infrastructure

Quantifying the cost of climate change impacts on local government assests

On the basis of an extensive literature review and rigorous methodology developed in collaboration with the Local Government Association (LGA) South Australia (SA), IPWEA, University of South Australia (UniSA), Bureau of Meteorology (BOM), Coast Protection Board of South Australia, Municipal Association Victoria (MAV), Western Australian LGA (WALGA), and ten collaborating Councils, this National Climate Change Adaptation Research Facility (NCCARF) Settlements and Infrastructure funded research project has developed a financial simulation model and supporting decision tools to provide a clear,
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Coming Ready or Not: Managing climate risks g y to Australia’s infrastructure

This report by the Climate Institute shows that 'Australia is among the developed countries most vulnerable to climate change'. The report provides a useful snapshot of the water, electricity, property, road, rail and financial services sectors. The report highlights that apart from the water sector (which is advanced in its adaptation planning) much work is needed to explore the risks and manage the effects of climate change in the remaining sectors.

Climate Change Impact Assessment for Surface Transportation in the Pacific Northwest and Alaska

This report is built on several significant reports and projects that have been recently published. In 2008, the Transportation Research Board released the Special Report 290: Potential Impacts of Climate Change on U.S. Transportation, which primarily focused on the consequences of climate change for U.S. transportation infrastructure and operations. The report also offers recommendations for both research and actions that can be taken to prepare for climate change. A similar study released by U.S.

Telstra’s response to The Big Wet

This resource contains the slides from John Parkin's (Telstra) presentation at the Australia - New Zealand Climate Change & Business Conference.
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Climate Change: Adaptation for Queensland Issues Paper

This is the Queensland Government's climate change adaptation issues paper, which explores projected risks and adaptation actions. The paper is separated into the following seven sectors: - Human Settlements - Infrastructure - Ecosystems - Water Management - Primary Industries - Emergency Management - Human Health The issues paper is open for public comment - by 20 October 2011.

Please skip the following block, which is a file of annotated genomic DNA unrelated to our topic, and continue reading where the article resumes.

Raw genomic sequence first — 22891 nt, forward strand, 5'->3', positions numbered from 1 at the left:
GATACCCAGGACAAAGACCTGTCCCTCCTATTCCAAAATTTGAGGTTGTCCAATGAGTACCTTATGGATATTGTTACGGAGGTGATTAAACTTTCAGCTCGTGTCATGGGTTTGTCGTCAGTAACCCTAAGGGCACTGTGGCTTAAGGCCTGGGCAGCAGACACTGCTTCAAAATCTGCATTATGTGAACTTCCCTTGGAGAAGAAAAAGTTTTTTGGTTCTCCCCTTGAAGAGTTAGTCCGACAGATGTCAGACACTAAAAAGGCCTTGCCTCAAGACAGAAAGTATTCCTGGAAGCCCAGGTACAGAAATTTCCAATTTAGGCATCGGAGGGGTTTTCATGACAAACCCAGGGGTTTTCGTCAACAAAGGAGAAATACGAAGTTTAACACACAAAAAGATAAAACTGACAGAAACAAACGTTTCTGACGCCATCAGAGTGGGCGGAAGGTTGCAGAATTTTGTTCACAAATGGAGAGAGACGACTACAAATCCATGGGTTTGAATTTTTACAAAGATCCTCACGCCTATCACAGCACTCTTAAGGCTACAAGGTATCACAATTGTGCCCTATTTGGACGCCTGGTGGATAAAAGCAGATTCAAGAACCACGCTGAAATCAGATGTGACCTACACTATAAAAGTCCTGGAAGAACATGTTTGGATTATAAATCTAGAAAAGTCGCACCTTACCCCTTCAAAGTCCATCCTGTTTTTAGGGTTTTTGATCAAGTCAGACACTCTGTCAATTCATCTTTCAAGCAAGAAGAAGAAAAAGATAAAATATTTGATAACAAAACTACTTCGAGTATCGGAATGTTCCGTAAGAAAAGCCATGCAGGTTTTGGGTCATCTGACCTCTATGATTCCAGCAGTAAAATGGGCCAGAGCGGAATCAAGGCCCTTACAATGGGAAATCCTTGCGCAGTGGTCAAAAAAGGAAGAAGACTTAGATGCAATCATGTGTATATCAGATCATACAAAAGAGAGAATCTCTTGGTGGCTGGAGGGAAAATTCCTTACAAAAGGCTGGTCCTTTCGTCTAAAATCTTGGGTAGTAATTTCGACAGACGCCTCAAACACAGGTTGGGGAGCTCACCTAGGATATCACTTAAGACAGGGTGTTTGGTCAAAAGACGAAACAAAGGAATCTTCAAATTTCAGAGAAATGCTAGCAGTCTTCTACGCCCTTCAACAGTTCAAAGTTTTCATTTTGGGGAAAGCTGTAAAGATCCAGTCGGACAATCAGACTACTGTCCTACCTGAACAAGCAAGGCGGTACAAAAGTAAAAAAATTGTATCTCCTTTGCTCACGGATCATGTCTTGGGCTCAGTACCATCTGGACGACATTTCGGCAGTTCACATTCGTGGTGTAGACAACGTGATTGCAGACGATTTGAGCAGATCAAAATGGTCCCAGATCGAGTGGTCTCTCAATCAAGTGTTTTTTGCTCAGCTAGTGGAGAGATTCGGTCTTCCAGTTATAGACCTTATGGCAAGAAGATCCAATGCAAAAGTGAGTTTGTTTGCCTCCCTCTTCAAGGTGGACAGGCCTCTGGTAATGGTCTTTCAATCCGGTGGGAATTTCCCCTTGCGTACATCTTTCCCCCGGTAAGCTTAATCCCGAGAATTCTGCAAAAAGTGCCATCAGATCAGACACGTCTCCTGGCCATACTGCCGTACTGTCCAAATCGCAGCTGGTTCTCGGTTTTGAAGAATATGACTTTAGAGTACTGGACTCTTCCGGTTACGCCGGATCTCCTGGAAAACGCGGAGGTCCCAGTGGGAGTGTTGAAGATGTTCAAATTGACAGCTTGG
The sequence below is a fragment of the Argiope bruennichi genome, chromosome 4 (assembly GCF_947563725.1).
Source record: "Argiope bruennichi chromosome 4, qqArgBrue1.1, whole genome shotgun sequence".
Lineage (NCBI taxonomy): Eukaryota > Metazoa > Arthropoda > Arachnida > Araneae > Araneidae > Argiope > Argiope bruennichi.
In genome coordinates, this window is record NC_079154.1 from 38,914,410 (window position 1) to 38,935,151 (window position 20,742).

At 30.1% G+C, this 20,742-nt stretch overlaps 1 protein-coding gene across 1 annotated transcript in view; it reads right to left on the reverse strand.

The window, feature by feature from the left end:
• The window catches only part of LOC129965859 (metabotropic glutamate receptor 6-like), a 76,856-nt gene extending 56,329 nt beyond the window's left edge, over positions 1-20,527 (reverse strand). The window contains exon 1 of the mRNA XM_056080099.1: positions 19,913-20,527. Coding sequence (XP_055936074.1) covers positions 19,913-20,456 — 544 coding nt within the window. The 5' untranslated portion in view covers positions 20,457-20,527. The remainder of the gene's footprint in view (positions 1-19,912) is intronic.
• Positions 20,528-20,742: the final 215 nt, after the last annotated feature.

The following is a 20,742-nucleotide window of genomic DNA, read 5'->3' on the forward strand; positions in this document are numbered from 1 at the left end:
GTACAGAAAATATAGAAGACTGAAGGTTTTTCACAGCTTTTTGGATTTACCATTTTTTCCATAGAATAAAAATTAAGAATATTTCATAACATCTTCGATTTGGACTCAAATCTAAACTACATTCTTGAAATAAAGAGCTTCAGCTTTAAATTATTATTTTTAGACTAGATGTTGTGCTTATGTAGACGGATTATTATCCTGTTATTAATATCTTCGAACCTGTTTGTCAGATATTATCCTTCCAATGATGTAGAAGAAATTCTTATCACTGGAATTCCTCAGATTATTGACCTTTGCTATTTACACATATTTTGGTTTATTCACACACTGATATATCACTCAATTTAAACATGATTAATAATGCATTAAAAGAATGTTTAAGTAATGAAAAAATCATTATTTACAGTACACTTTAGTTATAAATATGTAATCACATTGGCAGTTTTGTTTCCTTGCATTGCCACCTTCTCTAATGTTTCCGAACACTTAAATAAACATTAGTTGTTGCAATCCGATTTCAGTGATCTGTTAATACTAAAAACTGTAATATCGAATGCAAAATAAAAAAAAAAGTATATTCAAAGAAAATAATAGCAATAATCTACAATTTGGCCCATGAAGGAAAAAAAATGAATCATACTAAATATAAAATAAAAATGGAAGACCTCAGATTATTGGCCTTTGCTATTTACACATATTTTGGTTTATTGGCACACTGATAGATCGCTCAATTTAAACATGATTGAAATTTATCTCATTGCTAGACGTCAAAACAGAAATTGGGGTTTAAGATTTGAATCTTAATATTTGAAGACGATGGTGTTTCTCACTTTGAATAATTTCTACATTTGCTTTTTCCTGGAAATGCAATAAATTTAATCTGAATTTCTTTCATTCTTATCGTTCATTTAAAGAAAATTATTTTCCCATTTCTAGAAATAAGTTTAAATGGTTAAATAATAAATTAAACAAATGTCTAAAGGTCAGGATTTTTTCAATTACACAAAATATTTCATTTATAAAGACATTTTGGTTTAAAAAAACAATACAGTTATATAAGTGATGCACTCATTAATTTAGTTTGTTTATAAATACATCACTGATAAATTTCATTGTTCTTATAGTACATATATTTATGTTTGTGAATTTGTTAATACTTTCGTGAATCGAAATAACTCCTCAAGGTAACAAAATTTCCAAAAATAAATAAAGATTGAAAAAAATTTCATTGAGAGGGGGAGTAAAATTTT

Climate Resilient Infrastructure: Preparing for a Changing Climate

The document highlights important themes such as: the risk climate change presents to infrastructure interdependencies; adaptation investment; and potential economic opportunities. The document is linked to wider Government work on infrastructure, in particular the Government’s National Infrastructure Plan. In addition, the UK Government’s first Adaptation Programme in 2012 will report on progress made and what further actions might be required to increase the climate resilience of infrastructure.
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VCCCAR Project: Framing Adaptation in the Victorian Context Options for assessing the cost of climate change for adaptation policy in Victoria

This report explores three methods for economic analysis of the costs and benefits of climate change impacts associated with infrastructure development. The methods discussed are (a) general equilibrium analysis; (b) partial equilibrium analysis; and (c) integrated assessments. It compares the benefits and limitations of each as well as introducing examples. They conclude that the choice of method should depend on the needs of the end user and the size of the project (e.g. integrated assessments for large studies).

Climate Change Risks to Coastal Buildings and Infrastructure

This booklet supplements the analysis presented in the Climate Change Risks to Australia’s Coasts report. It provides additional data on the exposure of commercial buildings (e.g. retail precincts), light industrial buildings, and transport systems (road, rail, tramways) in Australia’s coastal areas. Existing data on residential properties is also reported in the booklet, as well as subsequent modelling of projected population change and implications for the exposure levels of residential properties.

Anticipating Climate Change

This brief report identifies the processes and outcome of a climate change impact study undertaken by the Port Authority of New York and New Jersey. The article provides an interesting insight into the anticipated issues that face ports, providing a sample of the types of infrastructure at risk and the definitions of risk used by the authority. This article has relevance for Australian local governments who are considering the systems-wide impacts of climate change.